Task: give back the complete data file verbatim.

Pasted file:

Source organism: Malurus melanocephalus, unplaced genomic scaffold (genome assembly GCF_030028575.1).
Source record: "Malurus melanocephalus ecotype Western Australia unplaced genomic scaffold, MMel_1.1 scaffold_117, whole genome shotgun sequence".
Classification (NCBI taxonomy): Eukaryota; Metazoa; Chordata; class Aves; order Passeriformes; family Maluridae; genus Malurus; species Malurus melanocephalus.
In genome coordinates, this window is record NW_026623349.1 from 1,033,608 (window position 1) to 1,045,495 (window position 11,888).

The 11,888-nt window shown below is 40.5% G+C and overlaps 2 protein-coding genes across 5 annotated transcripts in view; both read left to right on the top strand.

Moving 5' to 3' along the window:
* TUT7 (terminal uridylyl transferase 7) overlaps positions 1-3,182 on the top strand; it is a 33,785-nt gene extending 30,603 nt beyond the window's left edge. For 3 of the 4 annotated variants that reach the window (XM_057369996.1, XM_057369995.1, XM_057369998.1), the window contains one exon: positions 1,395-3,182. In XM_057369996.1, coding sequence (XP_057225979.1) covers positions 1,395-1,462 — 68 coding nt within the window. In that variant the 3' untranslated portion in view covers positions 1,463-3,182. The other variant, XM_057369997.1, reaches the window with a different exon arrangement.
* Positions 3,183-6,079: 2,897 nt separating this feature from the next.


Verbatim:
Source organism: Malurus melanocephalus, unplaced genomic scaffold (genome assembly GCF_030028575.1).
Source record: "Malurus melanocephalus ecotype Western Australia unplaced genomic scaffold, MMel_1.1 scaffold_117, whole genome shotgun sequence".
Classification (NCBI taxonomy): Eukaryota; Metazoa; Chordata; class Aves; order Passeriformes; family Maluridae; genus Malurus; species Malurus melanocephalus.
In genome coordinates, this window is record NW_026623349.1 from 1,033,608 (window position 1) to 1,045,495 (window position 11,888).

The 11,888-nt window shown below is 40.5% G+C and overlaps 2 protein-coding genes across 5 annotated transcripts in view; both read left to right on the top strand.

Moving 5' to 3' along the window:
* TUT7 (terminal uridylyl transferase 7) overlaps positions 1-3,182 on the top strand; it is a 33,785-nt gene extending 30,603 nt beyond the window's left edge. For 3 of the 4 annotated variants that reach the window (XM_057369996.1, XM_057369995.1, XM_057369998.1), the window contains one exon: positions 1,395-3,182. In XM_057369996.1, coding sequence (XP_057225979.1) covers positions 1,395-1,462 — 68 coding nt within the window. In that variant the 3' untranslated portion in view covers positions 1,463-3,182. The other variant, XM_057369997.1, reaches the window with a different exon arrangement.
* Positions 3,183-6,079: 2,897 nt separating this feature from the next.